When Merck Research Laboratories (MRL) identified biologics as an area of increasing focus and strategic growth, it also noted a gap in the ability of existing enabling technologies and processes to support the complex stages of biologics research and development. To solve this problem, MRL embarked on a collaborative effort with informatics provider PerkinElmer to build out the biologics functionality of the E-Notebook electronic laboratory notebook (ELN), application which is used by thousands of Merck employees.
Merck had surveyed its options and decided it could leverage its substantial investment in the E-Notebook platform, particularly the BioAssay structured results management module, by collaborating on new development, not customizations, to the software. Under the collaborative agreement, PerkinElmer would build out its E-Notebook solution as an integrated platform to support Merck’s biologics workflows.
“We wanted a commercial product with support behind it,” said Dermot BarryWalsh, executive director for Vaccine/Biologics R&D at MRL. “We did not want substantial custom code that we would need to feed and care for. One of the key factors to the success of this process was PerkinElmer’s willingness to collaborate and respond to our needs to enhance a commercial, not custom, product.”
Merck also wanted to standardize on a solution, because it biologics researchers, some of whom came from the 2009 merger with Schering-Plough, were using a combination of spreadsheets, paper lab notebooks and the E-Notebook ELN, which had been introduced as paper replacement. Merck wanted the solution to be integrated, so that its users could search, access and share biologics data and manage tasks. Expanding E-Notebook’s functionality would provide MRL with a standard solution with integrated biologics-specific workflow capabilities, such as attached data structure, taxonomy or data models. Such a structure would enable results to be searched and shared.
Merck and PerkinElmer worked jointly to identify requirements to develop the BioAssay module for structured data, results, sample tracking and management capabilities for a collaborative biologics environment. According to Barry Walsh and Mark Jankowski, Merck’s director for application services, MRL sought benefits from this collaborative development on two different levels. First, MRL scientists would be able to capture data with content. This would enable them to perform sequential and comparative analyses throughout a product’s life cycle. Second, MRL lab managers and others would be able to assess productivity, cycle time, capacity understanding and perform full product life cycle analyses.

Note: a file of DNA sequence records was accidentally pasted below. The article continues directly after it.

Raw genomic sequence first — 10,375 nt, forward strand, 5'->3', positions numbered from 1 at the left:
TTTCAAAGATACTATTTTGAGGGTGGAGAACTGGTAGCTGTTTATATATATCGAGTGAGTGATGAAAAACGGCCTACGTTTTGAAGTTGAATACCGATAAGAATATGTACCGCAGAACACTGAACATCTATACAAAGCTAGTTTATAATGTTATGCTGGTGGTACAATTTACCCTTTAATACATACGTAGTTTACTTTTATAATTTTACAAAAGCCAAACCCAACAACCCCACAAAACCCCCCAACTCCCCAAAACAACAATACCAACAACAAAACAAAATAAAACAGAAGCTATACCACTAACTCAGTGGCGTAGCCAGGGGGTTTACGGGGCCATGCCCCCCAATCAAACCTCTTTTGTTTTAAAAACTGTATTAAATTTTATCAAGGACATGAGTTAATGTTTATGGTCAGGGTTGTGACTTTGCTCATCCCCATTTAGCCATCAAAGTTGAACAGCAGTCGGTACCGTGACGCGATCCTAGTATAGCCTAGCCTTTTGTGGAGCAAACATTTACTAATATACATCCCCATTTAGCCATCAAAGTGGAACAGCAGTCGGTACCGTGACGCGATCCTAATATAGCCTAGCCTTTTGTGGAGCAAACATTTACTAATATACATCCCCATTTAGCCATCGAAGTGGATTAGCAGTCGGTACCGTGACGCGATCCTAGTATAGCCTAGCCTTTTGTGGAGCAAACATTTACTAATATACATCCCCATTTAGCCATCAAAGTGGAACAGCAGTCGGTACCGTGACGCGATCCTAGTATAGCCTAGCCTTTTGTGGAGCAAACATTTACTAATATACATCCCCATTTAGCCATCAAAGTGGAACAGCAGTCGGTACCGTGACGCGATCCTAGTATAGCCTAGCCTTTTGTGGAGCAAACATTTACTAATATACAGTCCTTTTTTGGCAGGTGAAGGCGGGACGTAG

BarryWalsh said the structured database let MRL “more easily access and analyze the data than if it’s just attached as an Excel spreadsheet.”
To meet MRL’s growing biologics requirements, PerkinElmer first evaluated the BioAssay and RDLIMS modules in a so-called sandbox environment, which allowed them to assess new functionality and determine if the proposed solutions fit the purpose. After the proof of concept was completed and the new functionality was built out, the enterprise solution was tested in a production pilot. Merck then rolled out the biologics functionality, for the BioAssay and sample tracking and management solutions, to select users at Merck’s Vaccines Development, Biologics Discovery and Biologics Development areas. Researchers in the In Vivo data management within Merck’s Discovery and Preclinical R&D groups also received the E-Notebook BioAssay module for use in data collection, analysis and reporting. Additionally, because of its prevalence through MRL, E-Notebook’s enhanced biologics functionality is accessible to various functional groups, based on roles and responsibilities via the security system within the ELN.
Initially, MRL focused on productivity gains from its collaborative development project. Enhancements to the biologics functionality of E-Notebook would eliminate manual data manipulation, overhead and lost data or information that had occurred in the preexisting environment. Merck’s Jankowski said the company anticipates performance enhancements as well. This would come from aggregating, analyzing and reporting data and by reducing low-value experiments due to better visibility of existing data. He noted that measuring these improvements requires more data. At this stage of deployment, he said workflow enhancements are being realized. Manual processes can now be performed by the E-Notebook’s sample tracking and management functionality, saving time and reducing errors. Samples generated by one group and processed by another can now be automatically tracked and results automatically reported.
Merck and PerkinElmer plan further collaboration, to address additional, iterative development of the enhanced E-Notebook BioAssay module as new requirements emerge from subsequent waves of deployment. The companies will address priority needs, focusing on usability and flexibility. Merck is particularly interested in developing the BioAssay module for use by external partners so that outsourced work can be performed within BioAssay and integrated seamlessly with Merck’s system.